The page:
Have you got stories about events, issues and/or experiences in the Central area of the Springs? This is the place for you to write - and read - about your community!

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Palmer High School Alumni Honors New Hall of Famers

Palmer High School's Homecoming Game is September 26th. At halftime, the newest inductees to the CSHS/Palmer Alumni Hall of Fame, are also introduced. Their induction will be the next day at the…Continue

Started by Jay Smith yesterday.

2014 HHS Homecoming Alumni Weekend: September 12th & 13th 2014

We’d like to invite…Continue

Tags: Carnival, Football, HHS, Alumni, 12

Started by Teila Tankersley Aug 13.

Handicap Parking FINE INCREASES...

I have touched on this subject before I thought, but I cannot find any thing. ANYWAYS, I have breaking news to let out! But first, let's back up a bit:From my side of the fence (handicapped and…Continue

Started by Jay Smith Jul 19.

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Comment by Anna Hodges on June 2, 2013 at 2:20pm

Comment by Brinn Pfeiffer on January 24, 2013 at 2:54pm


Last week marked Colorado Springs’ first-ever “Amazing Race” recycling challenge.

Arriving from Arizona, in route to their home base in Michigan, 24 students from Calvin College stopped by Bestway Disposal’s Material Recovery Facility (MRF), Southern Colorado’s only recycling facility, as part of their school’s “Amazing Race” competition. They competed head-to-head in a 1 ton recycling challenge, sorting through a never-ending stream of recyclables. It was smelly, sticky, grimy, and at times, dizzying. Calvin students quickly realized how challenging and valuable the job is of a MRF staffer.   

Since opening in June 2012, the MRF has processed over 5,000 tons of inbound material and diverted over 10,000,000 pounds of material from local landfills. To get a firsthand look at the MRF, contact Alicia Archibald, Recycling Education, Bestway Disposal, to schedule a tour for your school, community group or organization. Or, learn more at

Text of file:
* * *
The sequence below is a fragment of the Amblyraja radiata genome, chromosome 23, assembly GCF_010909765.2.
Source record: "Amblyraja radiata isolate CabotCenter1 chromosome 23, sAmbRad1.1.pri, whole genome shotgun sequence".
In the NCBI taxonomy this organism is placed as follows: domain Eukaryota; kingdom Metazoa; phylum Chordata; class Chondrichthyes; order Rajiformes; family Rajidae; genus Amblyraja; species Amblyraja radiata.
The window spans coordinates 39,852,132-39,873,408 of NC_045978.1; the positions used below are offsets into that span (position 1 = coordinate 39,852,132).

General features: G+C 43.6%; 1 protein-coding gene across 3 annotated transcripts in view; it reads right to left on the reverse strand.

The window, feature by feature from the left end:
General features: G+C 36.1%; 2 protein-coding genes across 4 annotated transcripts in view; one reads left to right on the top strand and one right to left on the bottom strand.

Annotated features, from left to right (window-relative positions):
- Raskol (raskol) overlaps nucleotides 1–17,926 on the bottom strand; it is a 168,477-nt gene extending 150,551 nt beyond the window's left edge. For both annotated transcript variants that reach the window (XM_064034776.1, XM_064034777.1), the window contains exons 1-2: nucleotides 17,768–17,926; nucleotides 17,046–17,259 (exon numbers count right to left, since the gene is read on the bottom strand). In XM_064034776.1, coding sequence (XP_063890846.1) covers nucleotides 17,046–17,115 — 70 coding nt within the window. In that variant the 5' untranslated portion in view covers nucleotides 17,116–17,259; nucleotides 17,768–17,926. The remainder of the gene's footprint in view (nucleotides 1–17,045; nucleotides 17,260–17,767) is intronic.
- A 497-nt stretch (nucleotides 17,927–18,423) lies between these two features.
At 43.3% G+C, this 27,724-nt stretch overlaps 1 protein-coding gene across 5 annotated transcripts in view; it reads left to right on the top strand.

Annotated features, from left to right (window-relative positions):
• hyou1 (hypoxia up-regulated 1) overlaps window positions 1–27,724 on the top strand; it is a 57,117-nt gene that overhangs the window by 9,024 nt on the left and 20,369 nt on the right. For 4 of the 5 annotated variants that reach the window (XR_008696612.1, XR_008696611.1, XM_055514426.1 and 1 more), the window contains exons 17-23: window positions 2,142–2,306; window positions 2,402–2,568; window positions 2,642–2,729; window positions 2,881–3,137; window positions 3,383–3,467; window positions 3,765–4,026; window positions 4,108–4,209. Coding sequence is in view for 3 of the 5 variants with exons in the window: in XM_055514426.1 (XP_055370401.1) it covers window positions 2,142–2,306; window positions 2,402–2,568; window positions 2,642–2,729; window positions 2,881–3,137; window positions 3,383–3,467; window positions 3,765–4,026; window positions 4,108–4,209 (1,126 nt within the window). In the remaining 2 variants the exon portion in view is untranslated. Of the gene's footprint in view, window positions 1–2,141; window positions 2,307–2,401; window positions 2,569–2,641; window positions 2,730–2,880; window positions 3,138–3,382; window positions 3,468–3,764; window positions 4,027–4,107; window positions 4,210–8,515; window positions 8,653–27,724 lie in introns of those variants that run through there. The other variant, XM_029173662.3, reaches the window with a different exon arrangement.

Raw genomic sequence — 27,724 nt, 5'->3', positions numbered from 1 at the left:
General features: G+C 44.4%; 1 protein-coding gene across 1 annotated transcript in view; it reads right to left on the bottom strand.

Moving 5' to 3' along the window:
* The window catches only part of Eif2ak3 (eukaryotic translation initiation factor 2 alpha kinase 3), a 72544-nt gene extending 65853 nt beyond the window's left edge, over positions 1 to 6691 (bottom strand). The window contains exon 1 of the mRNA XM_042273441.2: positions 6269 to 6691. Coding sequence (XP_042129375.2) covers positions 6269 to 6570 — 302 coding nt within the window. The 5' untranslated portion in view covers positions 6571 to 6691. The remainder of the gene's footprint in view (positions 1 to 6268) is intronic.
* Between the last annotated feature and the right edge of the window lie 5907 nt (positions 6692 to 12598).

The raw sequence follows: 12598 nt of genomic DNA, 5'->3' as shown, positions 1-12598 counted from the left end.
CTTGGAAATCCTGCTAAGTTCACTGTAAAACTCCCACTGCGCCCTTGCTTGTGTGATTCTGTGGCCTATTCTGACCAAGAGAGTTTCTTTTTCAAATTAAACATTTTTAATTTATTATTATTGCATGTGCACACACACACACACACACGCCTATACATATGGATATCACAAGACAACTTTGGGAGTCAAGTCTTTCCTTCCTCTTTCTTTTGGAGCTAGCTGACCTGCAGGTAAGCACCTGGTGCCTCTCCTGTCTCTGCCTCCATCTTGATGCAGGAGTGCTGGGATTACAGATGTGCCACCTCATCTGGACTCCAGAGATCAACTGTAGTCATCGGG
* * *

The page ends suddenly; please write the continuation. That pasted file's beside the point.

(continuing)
Comment by Ronnie Cook on September 21, 2012 at 11:03am

The next PIKES PEAK OPRY SHOW AND DINNER is September 29th at the Pro Rodeo Hall of Fame. Owner and band leader Ronnie Cook was with the Flying W Wranglers for 13 years and now continues to entertain in a different venue. The BBQ meal is excellent. The entire family will enjoy the show with great music and comedy. For prices and times call 719-683-7865.

Comment by Ronnie Cook on June 22, 2012 at 12:11pm

The Pikes Peak Opry has been in business since December 2011 and continues to entertain families in the Pikes Peak area. Ronnie Cook worked at the Flying W Ranch for the last 13 years as a Flying W Wrangler, along with other duties such as band leader, sales and promotion. Ronnie also worked at the Lazy B Chuckwagon in Estes Park, Colorado. Ronnie and his wife Elaine have been in the entertainment business for many years and know how to do it right. Each Saturday performance includes a great Texas BBQ dinner. Call 719-683-7865 to make a reservation for your entire family. More info can be found at See you there!

Comment by Jo O'Rourke on March 25, 2012 at 12:06am

Bravo Belly Dance classes are held each Sunday in the Brickhouse Studio located at 115 North Tejon St.